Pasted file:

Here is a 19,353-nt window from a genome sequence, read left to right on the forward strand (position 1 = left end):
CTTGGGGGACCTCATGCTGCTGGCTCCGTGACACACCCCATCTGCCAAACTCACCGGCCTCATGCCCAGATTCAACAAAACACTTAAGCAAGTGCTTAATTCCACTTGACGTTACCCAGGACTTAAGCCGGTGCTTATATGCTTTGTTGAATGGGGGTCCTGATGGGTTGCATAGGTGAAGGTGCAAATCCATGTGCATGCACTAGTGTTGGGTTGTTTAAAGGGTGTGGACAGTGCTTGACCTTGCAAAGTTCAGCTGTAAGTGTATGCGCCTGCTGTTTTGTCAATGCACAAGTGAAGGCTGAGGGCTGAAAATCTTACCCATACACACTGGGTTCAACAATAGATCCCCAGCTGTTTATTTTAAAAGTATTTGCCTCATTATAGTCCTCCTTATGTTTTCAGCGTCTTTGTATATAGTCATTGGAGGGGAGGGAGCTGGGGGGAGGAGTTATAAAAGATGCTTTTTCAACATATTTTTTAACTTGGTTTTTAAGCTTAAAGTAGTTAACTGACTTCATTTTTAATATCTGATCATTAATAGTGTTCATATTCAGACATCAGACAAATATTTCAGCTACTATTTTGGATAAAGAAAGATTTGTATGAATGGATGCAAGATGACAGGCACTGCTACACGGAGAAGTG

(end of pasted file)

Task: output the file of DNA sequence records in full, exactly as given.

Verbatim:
Here is a 19,353-nt window from a genome sequence, read left to right on the forward strand (position 1 = left end):
CTTGGGGGACCTCATGCTGCTGGCTCCGTGACACACCCCATCTGCCAAACTCACCGGCCTCATGCCCAGATTCAACAAAACACTTAAGCAAGTGCTTAATTCCACTTGACGTTACCCAGGACTTAAGCCGGTGCTTATATGCTTTGTTGAATGGGGGTCCTGATGGGTTGCATAGGTGAAGGTGCAAATCCATGTGCATGCACTAGTGTTGGGTTGTTTAAAGGGTGTGGACAGTGCTTGACCTTGCAAAGTTCAGCTGTAAGTGTATGCGCCTGCTGTTTTGTCAATGCACAAGTGAAGGCTGAGGGCTGAAAATCTTACCCATACACACTGGGTTCAACAATAGATCCCCAGCTGTTTATTTTAAAAGTATTTGCCTCATTATAGTCCTCCTTATGTTTTCAGCGTCTTTGTATATAGTCATTGGAGGGGAGGGAGCTGGGGGGAGGAGTTATAAAAGATGCTTTTTCAACATATTTTTTAACTTGGTTTTTAAGCTTAAAGTAGTTAACTGACTTCATTTTTAATATCTGATCATTAATAGTGTTCATATTCAGACATCAGACAAATATTTCAGCTACTATTTTGGATAAAGAAAGATTTGTATGAATGGATGCAAGATGACAGGCACTGCTACACGGAGAAGTG